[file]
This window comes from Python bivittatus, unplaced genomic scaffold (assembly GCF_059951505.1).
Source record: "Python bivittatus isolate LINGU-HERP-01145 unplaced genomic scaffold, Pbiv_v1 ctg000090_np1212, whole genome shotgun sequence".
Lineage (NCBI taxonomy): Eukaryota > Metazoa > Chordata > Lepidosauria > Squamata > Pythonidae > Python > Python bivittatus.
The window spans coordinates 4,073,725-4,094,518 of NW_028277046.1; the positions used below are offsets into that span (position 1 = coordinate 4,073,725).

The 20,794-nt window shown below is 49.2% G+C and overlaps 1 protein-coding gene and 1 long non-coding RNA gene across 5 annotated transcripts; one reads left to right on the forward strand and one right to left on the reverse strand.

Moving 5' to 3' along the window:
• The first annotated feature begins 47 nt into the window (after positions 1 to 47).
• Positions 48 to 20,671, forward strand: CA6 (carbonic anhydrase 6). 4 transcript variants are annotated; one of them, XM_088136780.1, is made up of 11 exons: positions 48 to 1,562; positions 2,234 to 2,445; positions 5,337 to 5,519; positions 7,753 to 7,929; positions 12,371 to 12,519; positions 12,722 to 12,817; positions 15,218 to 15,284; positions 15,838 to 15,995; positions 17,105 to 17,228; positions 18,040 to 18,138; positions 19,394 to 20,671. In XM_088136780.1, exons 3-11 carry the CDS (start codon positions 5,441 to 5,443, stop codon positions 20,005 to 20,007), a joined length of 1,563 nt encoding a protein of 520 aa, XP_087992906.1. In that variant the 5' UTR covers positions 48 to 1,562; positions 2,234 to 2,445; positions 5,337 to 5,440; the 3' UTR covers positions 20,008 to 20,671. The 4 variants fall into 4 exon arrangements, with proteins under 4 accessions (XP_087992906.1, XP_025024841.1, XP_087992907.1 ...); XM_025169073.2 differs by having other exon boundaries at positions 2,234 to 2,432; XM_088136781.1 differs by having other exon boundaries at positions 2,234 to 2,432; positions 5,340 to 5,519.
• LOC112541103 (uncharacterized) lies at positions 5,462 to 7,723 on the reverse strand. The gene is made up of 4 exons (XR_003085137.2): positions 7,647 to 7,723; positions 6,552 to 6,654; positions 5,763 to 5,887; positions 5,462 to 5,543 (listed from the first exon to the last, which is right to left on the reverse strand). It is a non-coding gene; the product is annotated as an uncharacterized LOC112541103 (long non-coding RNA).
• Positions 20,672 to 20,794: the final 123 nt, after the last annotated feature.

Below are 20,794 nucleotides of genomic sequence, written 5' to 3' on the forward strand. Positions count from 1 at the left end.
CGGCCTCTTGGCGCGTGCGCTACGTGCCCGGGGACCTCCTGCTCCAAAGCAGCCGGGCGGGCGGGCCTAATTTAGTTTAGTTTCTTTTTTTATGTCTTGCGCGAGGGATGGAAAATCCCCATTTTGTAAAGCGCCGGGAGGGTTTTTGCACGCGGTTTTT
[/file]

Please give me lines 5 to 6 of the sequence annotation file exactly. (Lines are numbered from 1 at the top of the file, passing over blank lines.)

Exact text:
The 20,794-nt window shown below is 49.2% G+C and overlaps 1 protein-coding gene and 1 long non-coding RNA gene across 5 annotated transcripts; one reads left to right on the forward strand and one right to left on the reverse strand.

Moving 5' to 3' along the window: